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a consultant for the NOVOMATIC Group

on July 1.

TAB Confirms Talks

with Australia’s Tabcorp

New Zealand Racing Board spokeswoman

Kate Gourdie said the state-owned bet-

ting agency is in discussions with three

organizations, including Tabcorp, about

“automating” its fixed-odds betting busi-

ness. The NZ Racing Board runs the TAB

which has a monopoly over sports betting.

Tabcorp is a based in Australia, where is it

is valued at A$3.6 billion, and employs more

than 3000 staff. The Australian Financial

Review reported it was looking at New

Zealand’s TAB after the failure of several

deals at home. A partnership could see

it take over the management of the TAB’s

fixed-odds betting business. Tabcorp’s “vast

experience” in fixed-odds could make it

a strong partner for the TAB which was “well

run but ripe for innovation,” the AFR re-

ported. The Racing Board cautioned in its

2016 “statement of intent” that its costs were

rising faster than its revenues as customers

switched to less profitable, online, fixed-odds

betting, and that was “not sustainable.” It

explicitly opened the door to “outsourcing

or partnering,” saying that could lower costs

and enhance its service. The Government

has been tightening laws to discourage Kiwis

from using overseas online betting services

and that

“showed pretty clearly the Govern-

ment’s intention,”

he said.

Thailand: New Lottery Bill

to Introduce Online Lottery and

Sales Licenses for Vendors

Danske Spil’s CEO HC Madsen

Stepping Down in April 2017

OPAP Splits Chairman

& CEO Positions

Mr. Ziegler will continue to serve as Execu-

tive Chairman of the Board of Directors.

Mr. Damian Cope is new CEO

Regulated Online Poker Delayed in

Portugal Until at Least November

Cyprus Appoints Experts to Advise on

Possible State Lottery Privatisation

Major Events, Lifting of OnLine

Restrictions Expected

to Fuel Chinese Sports Lottery

2016 is the year of the monkey in the

Chinese zodiac. It also may be the year of

sports gambling. Fueled by major global

sports events such as the UEFA European

Football Championship, the Copa America

Centenario, and the Rio Summer Olympics,

China’s sports lottery business is expected to

experience significant growth.

“We expect sports lotteries to deliver sustained

high growth driven by frequent sporting events

in the near term and the prosperity of China’s

sports industry over the longer term,”

said Yan

Peng, an analyst from Citic Securities.

The 2014 FIFA World Cup in Brazil showed

how a sports event can enhance China’s

sports lottery business. China’s total sports

lottery sales reached an all-time high in 2014

to 176.4 billion yuan. Sales in 2015 declined

nearly six percent for two reasons: there were

no major sports events and online lottery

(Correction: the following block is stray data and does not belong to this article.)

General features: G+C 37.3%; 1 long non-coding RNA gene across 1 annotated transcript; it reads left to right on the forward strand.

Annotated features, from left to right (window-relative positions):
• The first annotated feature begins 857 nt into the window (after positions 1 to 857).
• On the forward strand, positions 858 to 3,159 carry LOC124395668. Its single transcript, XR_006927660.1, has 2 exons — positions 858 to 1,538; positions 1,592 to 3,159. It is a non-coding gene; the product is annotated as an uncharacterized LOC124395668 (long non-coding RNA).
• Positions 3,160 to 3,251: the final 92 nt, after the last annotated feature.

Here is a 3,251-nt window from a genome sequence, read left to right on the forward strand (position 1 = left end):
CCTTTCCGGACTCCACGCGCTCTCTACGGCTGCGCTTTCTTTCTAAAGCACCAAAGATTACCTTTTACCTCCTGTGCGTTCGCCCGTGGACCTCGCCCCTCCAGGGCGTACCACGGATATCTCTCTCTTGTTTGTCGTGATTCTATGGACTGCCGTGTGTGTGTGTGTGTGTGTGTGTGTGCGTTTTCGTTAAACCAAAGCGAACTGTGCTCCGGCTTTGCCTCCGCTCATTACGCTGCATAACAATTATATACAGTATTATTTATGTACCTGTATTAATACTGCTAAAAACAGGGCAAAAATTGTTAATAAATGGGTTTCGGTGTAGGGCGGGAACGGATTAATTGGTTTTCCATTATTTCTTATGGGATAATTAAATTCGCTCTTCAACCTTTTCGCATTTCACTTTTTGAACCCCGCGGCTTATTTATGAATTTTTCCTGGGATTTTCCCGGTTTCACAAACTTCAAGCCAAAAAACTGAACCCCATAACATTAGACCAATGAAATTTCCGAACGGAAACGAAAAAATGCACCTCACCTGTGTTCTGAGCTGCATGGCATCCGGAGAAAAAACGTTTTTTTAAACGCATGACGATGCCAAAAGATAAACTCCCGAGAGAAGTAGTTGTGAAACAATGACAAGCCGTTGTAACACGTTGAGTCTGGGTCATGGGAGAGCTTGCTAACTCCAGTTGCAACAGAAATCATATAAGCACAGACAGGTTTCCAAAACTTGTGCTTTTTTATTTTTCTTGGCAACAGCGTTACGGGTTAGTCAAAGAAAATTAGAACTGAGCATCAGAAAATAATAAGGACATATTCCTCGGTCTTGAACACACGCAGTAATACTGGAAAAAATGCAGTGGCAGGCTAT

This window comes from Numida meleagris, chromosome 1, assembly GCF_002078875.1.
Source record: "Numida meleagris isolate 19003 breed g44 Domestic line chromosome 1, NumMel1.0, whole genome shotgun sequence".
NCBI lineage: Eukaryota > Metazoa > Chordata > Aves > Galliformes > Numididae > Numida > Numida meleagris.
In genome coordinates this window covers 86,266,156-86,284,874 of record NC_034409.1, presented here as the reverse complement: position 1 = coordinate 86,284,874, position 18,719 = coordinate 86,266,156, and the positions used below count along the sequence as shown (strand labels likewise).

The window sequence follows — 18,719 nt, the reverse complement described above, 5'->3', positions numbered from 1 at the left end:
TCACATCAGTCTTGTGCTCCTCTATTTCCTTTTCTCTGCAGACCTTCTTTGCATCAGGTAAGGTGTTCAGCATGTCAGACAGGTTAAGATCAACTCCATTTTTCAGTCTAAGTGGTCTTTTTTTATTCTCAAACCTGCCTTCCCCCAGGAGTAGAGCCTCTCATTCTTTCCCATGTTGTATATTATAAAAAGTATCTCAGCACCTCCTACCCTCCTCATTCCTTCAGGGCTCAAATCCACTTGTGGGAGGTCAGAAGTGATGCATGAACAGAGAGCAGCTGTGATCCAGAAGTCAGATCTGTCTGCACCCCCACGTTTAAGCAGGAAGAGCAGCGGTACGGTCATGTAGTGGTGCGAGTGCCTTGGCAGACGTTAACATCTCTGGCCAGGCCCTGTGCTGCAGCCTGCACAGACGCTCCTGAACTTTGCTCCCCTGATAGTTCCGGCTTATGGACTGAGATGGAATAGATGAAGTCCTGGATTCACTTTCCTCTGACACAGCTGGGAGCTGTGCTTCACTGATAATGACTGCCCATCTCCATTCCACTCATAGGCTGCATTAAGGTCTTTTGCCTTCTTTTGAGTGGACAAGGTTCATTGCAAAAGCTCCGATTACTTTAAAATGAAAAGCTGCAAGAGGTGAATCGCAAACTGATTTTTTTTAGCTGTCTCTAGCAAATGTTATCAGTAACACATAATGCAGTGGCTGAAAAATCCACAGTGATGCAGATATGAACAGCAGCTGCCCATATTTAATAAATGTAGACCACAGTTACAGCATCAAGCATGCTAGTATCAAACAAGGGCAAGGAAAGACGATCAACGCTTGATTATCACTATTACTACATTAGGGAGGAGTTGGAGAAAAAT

sales were banned in February of that year.

Online lottery sales accounted for 22 per

cent of all Chinese lottery sales before the

ban. Market watchers say they have noticed

signals from Chinese authorities that they

may start online lottery sales again this year.

The tender by the China Welfare Lottery

Centre for its telephone and online lottery

marketing project was a sign that the govern-

ment may be preparing for the reinstatement

of online lottery sales.

New Chinese Civil Law Draft

Classifies Bitcoin as Property

China may soon have a set of laws offer-

ing legal status to Bitcoin and other digital

currencies in the country. The laws offering

rights to virtual property and data is part

of the recently released draft of the People’s

Republic of China General Principles of

Civil Law. If implemented into the statute,

the new draft will automatically consider

bitcoin and other digital currency hold-

ings as private property, making the owner

eligible for legal protection against fraud and

theft. So far, digital currencies did not have

any legal status in the country, which was

exploited by criminals and confidence men

to create elaborate investment programs and

pyramid schemes. The new draft law is a sign

that China is coming to terms with Bitcoin

being an alternative currency and a medium

of exchange of value.

Macau Ramps up to Penalize

Operators for Gaming Violations

Macau’s government plans to introduce

penalties for violations in its $30 billion

gaming industry, as it plugs gaps in outdated

laws including one banning phone-betting

at casinos.

High rollers are continuing to violate a

ban on using mobile phones at betting

tables. Macau has been trying to reign in an

industry that’s 4.5 times larger than the Strip

amid China’s campaign against corruption,

which has included clampdowns on illegal

money laundering and outflows from China

to Macau. That crackdown led to a two-year

gaming revenue slump as mainland gamblers

avoided Macau, hurting profits for casinos.

Phone betting helps gamblers skirt China’s

currency controls, as promoters conduct card

games via wireless earpieces connected to

mobile phones for high-stakes VIP clients.

While a 2001 Macau law banned the prac-

tice, it doesn’t come with sanctions. There

was no enforcement as long as operators

reported the bets and the identities of the

gamblers to the regulator. By comparison,

Singapore’s prohibition against phone bet-

ting, which took effect last year, calls for

a fine of up to S$5,000 ($3,700) and six

months in jail for the gambler and as much

as S$200,000 and up to five years in jail for

those who facilitate remote gambling.